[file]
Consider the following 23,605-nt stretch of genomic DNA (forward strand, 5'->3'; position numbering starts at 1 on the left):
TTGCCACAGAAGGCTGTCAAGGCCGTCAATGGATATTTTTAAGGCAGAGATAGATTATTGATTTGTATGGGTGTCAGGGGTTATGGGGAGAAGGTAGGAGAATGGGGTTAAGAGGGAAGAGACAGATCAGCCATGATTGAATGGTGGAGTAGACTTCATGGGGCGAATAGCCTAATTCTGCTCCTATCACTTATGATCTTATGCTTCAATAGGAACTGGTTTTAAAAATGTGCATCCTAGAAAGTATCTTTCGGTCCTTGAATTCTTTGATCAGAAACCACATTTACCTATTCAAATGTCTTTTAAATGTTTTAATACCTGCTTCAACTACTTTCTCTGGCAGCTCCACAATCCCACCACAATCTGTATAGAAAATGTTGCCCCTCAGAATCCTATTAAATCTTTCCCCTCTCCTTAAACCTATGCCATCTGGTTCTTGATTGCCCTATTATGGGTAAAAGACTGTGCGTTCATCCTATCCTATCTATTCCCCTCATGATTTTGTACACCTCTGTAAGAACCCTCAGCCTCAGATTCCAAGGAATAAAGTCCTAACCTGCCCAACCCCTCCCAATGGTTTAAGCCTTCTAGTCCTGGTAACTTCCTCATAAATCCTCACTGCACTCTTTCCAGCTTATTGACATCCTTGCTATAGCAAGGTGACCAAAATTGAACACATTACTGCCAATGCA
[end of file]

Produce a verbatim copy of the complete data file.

Consider the following 23,605-nt stretch of genomic DNA (forward strand, 5'->3'; position numbering starts at 1 on the left):
TTGCCACAGAAGGCTGTCAAGGCCGTCAATGGATATTTTTAAGGCAGAGATAGATTATTGATTTGTATGGGTGTCAGGGGTTATGGGGAGAAGGTAGGAGAATGGGGTTAAGAGGGAAGAGACAGATCAGCCATGATTGAATGGTGGAGTAGACTTCATGGGGCGAATAGCCTAATTCTGCTCCTATCACTTATGATCTTATGCTTCAATAGGAACTGGTTTTAAAAATGTGCATCCTAGAAAGTATCTTTCGGTCCTTGAATTCTTTGATCAGAAACCACATTTACCTATTCAAATGTCTTTTAAATGTTTTAATACCTGCTTCAACTACTTTCTCTGGCAGCTCCACAATCCCACCACAATCTGTATAGAAAATGTTGCCCCTCAGAATCCTATTAAATCTTTCCCCTCTCCTTAAACCTATGCCATCTGGTTCTTGATTGCCCTATTATGGGTAAAAGACTGTGCGTTCATCCTATCCTATCTATTCCCCTCATGATTTTGTACACCTCTGTAAGAACCCTCAGCCTCAGATTCCAAGGAATAAAGTCCTAACCTGCCCAACCCCTCCCAATGGTTTAAGCCTTCTAGTCCTGGTAACTTCCTCATAAATCCTCACTGCACTCTTTCCAGCTTATTGACATCCTTGCTATAGCAAGGTGACCAAAATTGAACACATTACTGCCAATGCA